I find the rulings in the book to be reasonable—not overly strict or lenient. Of course, one should consult his or her own rav for specific guidance about issues raised. Specifically the most sensitive topic of hilchot aveilut is an area that many experienced community rabbis issue rulings that are tailored (with the aid and support of leading poskim) to the specific needs of their specific communities. One veteran rabbi told me that his chevra kadisha will distribute the Rabbi Brofsky book but will post on the synagogue website the rabbi’s rulings in which he differs from that set forth in the book.

A few isolated matters of criticism regarding an otherwise excellent work: Some of the footnotes need to be improved. For example, a citation is not offered for Rav Yechiel Yaakov’s Weinberg’s lenient ruling regarding autopsy (it appears in the 12th volume of Techumin). A few outlier positions from rabbis who are not widely accepted as halachic authorities are, in my opinion, inappropriately presented. Finally, I was disappointed that Rabbi Brofsky legitimates the possibility that Ashkenazic communities change the time-honored practice for those who do not recite Yizkor to leave the synagogue at that point.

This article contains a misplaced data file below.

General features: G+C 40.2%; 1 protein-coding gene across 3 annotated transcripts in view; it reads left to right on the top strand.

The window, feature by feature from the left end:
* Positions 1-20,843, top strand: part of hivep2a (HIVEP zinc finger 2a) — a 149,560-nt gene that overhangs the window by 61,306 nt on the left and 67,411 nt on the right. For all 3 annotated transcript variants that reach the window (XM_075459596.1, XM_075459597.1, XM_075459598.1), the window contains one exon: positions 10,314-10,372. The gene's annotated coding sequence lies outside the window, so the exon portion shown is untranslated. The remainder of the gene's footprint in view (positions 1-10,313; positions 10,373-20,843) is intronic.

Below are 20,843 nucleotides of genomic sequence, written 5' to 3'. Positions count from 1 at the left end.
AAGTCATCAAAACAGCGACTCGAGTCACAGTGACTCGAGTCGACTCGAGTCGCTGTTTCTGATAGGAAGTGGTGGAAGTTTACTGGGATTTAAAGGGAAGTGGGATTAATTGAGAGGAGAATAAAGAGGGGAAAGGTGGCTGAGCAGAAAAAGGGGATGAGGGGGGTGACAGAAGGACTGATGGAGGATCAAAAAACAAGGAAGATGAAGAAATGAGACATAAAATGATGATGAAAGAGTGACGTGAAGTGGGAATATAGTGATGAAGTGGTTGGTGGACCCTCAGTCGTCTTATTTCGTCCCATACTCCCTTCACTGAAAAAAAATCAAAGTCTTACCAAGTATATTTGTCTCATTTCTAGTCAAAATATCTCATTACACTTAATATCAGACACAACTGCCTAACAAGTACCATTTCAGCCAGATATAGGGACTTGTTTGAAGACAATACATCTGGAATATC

Other than these few points of criticism, I find Rabbi Brofsky’s “Hilkhot Aveilut” to be a work whose time has come. It most definitely fills a pressing need in our communities. I recommend that congregations in our community distribute this most worthy and helpful sefer to its congregants in time of need. May Hashem spare us from needing to consult this work regarding actual practice. However, in time of need it is the right book to have.

By Rabbi Haim Jachter